Wolfeboro arrests and accidents up in July


August 18, 2011
WOLFEBORO — The Wolfeboro Police Department has been short two officers this summer at the height of the tourist season, leaving those on duty to respond to the increased demand of the annual population surge.

Chief Stuart Chase reported to the Wolfeboro Police Commission on Aug. 11 that arrests in July (61) were up 60 percent from the previous month; offenses numbered 192, an increase of 118 percent; and the 22 accidents reported represented a 125 percent increase.

In regard to July arrests, Chase noted that five illegal aliens arrested on July 11 were turned over to federal authorities. Most had been deported back to Mexico previously and had returned illegally. One of the five is awaiting trial in a federal prison without bail for drug trafficking.

The department's trained canine, Blek, quickly discovered a cache of stolen property in in a wooded area in response to a tip related to the case of Kerri Guay, of 16 Elm St., who was arrested on July 21 and charged with theft from a motor vehicle and subsequent credit card fraud. Guay was out on bail for robbery in Rochester and was returned to authorities in Stratford County.

Chase said also that the department has developed leads on suspects from the Seacoast in regard to previously-reported Sewall Road burglaries.

In other activity, 275 violations most of which were warnings, which the chief puts in the category of educational stops racked up $3,336 in fines, which go to the state.

Fines for 105 paid parking ticket amounted to $1,635. 86 parking tickets remain unpaid. Chase warned that the unpaid fines escalate as time goes by and can result in the removal of driving privileges.

A total of 15 defendants reported to the court: seven entered pleas and six were arraigned. The docket was shorter, the chief explained, because the judge was on vacation for part of the month and there are no judges available to fill in.

Dispatch handled 4,392 calls in July.

Personnel

Officer Pete Llewellyn was sworn in on Aug. 8 at the town hall, with family, friends and police personnel in attendance. Llewellyn can be seen about town in field training with Officer Mark Livie. His previous police work was in Alton and Barnstead.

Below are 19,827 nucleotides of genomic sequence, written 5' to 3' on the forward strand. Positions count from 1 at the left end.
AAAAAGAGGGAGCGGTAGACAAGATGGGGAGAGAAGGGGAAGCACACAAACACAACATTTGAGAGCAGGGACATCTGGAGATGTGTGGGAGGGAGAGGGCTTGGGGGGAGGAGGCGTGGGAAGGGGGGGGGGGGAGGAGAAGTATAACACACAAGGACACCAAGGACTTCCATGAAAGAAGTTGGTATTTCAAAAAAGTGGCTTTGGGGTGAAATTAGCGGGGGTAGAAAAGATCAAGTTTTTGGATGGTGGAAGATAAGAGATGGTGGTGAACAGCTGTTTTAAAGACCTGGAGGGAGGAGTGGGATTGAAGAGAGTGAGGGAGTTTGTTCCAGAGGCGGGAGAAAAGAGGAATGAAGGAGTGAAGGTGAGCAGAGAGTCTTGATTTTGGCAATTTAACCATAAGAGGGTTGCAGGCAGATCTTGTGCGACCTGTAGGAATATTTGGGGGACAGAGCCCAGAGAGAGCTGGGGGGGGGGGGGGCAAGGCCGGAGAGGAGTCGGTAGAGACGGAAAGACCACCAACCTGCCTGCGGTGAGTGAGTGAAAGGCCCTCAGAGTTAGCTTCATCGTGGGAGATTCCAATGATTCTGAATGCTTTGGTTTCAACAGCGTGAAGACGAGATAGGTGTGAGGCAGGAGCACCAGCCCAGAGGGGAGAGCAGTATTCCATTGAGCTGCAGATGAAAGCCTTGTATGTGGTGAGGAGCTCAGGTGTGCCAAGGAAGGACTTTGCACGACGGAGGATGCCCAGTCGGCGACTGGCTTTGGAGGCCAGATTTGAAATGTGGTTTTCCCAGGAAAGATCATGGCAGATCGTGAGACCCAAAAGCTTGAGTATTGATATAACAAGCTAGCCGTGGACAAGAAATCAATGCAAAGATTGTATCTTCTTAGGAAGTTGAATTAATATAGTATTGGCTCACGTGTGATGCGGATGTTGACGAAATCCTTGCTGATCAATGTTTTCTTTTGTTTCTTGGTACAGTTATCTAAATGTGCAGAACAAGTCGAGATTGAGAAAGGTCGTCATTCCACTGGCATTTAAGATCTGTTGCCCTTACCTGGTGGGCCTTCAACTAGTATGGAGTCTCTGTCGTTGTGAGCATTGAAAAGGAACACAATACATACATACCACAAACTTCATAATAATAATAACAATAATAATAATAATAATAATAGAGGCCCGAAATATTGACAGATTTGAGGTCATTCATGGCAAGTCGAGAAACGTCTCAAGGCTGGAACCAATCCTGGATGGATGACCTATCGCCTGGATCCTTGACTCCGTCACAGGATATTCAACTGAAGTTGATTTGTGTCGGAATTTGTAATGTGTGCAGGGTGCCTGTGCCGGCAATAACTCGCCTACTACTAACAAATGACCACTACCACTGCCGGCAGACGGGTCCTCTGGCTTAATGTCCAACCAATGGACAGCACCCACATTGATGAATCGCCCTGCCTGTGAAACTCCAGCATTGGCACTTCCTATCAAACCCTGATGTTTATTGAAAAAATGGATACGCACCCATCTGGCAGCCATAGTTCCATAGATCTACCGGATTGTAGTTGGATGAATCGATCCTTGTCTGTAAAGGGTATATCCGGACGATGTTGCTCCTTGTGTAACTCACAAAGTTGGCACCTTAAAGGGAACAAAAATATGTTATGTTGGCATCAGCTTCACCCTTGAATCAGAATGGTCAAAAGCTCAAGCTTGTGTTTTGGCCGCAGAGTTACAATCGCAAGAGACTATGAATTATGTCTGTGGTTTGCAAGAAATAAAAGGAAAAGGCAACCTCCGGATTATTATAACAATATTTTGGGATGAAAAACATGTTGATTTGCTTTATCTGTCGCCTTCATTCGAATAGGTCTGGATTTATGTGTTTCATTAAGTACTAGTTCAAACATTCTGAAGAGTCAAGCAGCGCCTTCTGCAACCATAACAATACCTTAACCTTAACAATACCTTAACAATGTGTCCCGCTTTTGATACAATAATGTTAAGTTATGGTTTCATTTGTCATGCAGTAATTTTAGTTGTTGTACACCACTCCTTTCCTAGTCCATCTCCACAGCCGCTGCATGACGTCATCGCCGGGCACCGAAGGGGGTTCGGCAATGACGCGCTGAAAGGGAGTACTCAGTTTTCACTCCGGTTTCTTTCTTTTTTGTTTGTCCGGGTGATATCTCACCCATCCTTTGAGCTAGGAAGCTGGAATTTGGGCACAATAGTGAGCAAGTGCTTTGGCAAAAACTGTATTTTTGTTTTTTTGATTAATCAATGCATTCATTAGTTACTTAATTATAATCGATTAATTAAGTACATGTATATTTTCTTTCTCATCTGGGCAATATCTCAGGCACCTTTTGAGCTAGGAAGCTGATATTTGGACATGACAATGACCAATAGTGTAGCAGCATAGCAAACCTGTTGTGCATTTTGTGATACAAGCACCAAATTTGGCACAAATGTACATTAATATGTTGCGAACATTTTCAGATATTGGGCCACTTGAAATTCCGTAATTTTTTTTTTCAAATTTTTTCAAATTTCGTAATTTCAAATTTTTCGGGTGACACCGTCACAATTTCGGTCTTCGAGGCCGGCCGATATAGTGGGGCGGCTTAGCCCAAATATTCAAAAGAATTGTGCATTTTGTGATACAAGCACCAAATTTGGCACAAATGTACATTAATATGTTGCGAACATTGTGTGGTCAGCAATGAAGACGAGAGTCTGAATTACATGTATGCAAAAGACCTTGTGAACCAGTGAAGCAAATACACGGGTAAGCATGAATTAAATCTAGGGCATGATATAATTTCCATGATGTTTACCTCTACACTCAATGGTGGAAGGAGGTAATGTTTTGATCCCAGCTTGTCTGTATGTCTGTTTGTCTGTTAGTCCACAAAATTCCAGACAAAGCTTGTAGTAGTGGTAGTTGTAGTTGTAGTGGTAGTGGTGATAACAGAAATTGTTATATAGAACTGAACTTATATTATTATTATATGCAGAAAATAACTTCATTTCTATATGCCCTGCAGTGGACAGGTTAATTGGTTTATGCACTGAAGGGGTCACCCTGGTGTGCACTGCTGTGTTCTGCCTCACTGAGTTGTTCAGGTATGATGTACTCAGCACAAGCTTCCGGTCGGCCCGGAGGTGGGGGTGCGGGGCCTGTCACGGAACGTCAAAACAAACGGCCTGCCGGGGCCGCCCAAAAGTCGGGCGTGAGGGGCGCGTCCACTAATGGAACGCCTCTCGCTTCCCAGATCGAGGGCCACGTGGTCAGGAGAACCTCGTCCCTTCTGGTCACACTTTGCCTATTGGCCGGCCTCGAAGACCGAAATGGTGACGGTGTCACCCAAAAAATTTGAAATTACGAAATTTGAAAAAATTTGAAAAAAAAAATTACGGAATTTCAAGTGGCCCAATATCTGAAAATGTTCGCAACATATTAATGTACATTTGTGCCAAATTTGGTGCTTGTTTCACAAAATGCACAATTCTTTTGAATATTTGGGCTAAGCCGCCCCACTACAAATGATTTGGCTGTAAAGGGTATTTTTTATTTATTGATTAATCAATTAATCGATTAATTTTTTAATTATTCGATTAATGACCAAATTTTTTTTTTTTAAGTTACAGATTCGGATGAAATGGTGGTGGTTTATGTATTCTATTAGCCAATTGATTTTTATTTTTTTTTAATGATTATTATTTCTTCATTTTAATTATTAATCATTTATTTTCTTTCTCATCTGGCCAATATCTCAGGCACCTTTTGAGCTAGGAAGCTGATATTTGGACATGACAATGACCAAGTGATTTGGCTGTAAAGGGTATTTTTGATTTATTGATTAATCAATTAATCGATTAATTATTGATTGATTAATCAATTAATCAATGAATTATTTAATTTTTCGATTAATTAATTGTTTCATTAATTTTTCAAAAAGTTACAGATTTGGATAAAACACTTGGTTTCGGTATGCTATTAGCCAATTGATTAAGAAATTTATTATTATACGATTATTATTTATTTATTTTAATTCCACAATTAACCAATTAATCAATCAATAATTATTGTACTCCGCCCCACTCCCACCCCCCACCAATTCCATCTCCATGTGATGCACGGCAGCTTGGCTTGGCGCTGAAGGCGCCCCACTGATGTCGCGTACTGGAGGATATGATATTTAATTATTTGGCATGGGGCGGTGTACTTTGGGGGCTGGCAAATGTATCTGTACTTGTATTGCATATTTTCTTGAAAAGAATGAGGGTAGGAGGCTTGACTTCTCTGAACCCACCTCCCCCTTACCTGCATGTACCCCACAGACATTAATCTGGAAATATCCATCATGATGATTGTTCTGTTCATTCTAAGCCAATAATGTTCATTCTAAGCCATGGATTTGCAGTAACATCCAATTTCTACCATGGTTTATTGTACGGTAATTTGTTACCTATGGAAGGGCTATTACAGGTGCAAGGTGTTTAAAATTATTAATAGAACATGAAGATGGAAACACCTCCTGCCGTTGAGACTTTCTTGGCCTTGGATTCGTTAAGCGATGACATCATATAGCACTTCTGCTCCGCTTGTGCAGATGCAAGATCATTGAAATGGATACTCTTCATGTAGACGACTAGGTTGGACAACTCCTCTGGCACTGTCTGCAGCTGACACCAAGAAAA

Officer Pat Spera, hired with the federal COPS grant, was at the police academy in Concord to complete agility testing on Aug. 15 and was scheduled to begin his field training on Aug. 16.

Another hire has been deferred until January 2011 due to unfunded changes to the retirement system that became effective July 1, the middle of the budget year. The legislature's withdrawal of the state's share of pension costs have passed retirement costs down to the town. Recent modifications have reduced the severity of the impact from a 26 percent increase to the town down to a 19.5 percent increase, which may or may not change the timing of the hiring.

Goodgame's rideabout

Police Commissioner Ron Goodgame reported on his ride with Lt. Dean Rondeau on patrol and urged the others to take advantage of the opportunity to ride with an officer to gain perspective on the job. He said he came away from the experience impressed with the civility with which Rondeau conducted business and the civility returned by those stopped during the course of the patrol.

He noted that police officers, upon arriving at the Carroll County Jail with their arrestees, then do the fingerprinting, take mug shots and fill out paper work in a process that takes about an hour and a half.

Community policing was exemplified, said Goodgame, by a stop in which Rondeau stopped a woman down by Weston Auto Body at the junction of Middleton Road and Route 28 South whose driving seemed to indicate some impairment. It turned out she was distracted by her cell phone conversation in which she was trying to find her way back to Boston. Rondeau gave her detailed directions, and she went on her way.

Goodgame said that when Rondeau looked in his rear view mirror, he saw that she had gone left up Middleton Road instead of right onto Route 28, so he turned around and stopped her to get her back on track. According to Goodgame, she looked at Rondeau and said, "What did I do wrong now?"

Rondeau answered, "You made a left turn."

"Can't you do that in this town?" she asked in frustration.

"Yes, but you needed to make a right turn," he answered and sent her off again, this time heading back to Boston.

"In how many towns can you get that kind of attention?" said Goodgame in admiration.

The next meeting of the Wolfeboro Police Commission is scheduled for September 8 at 4 p.m. in the Wolfeboro Public Library meeting room.

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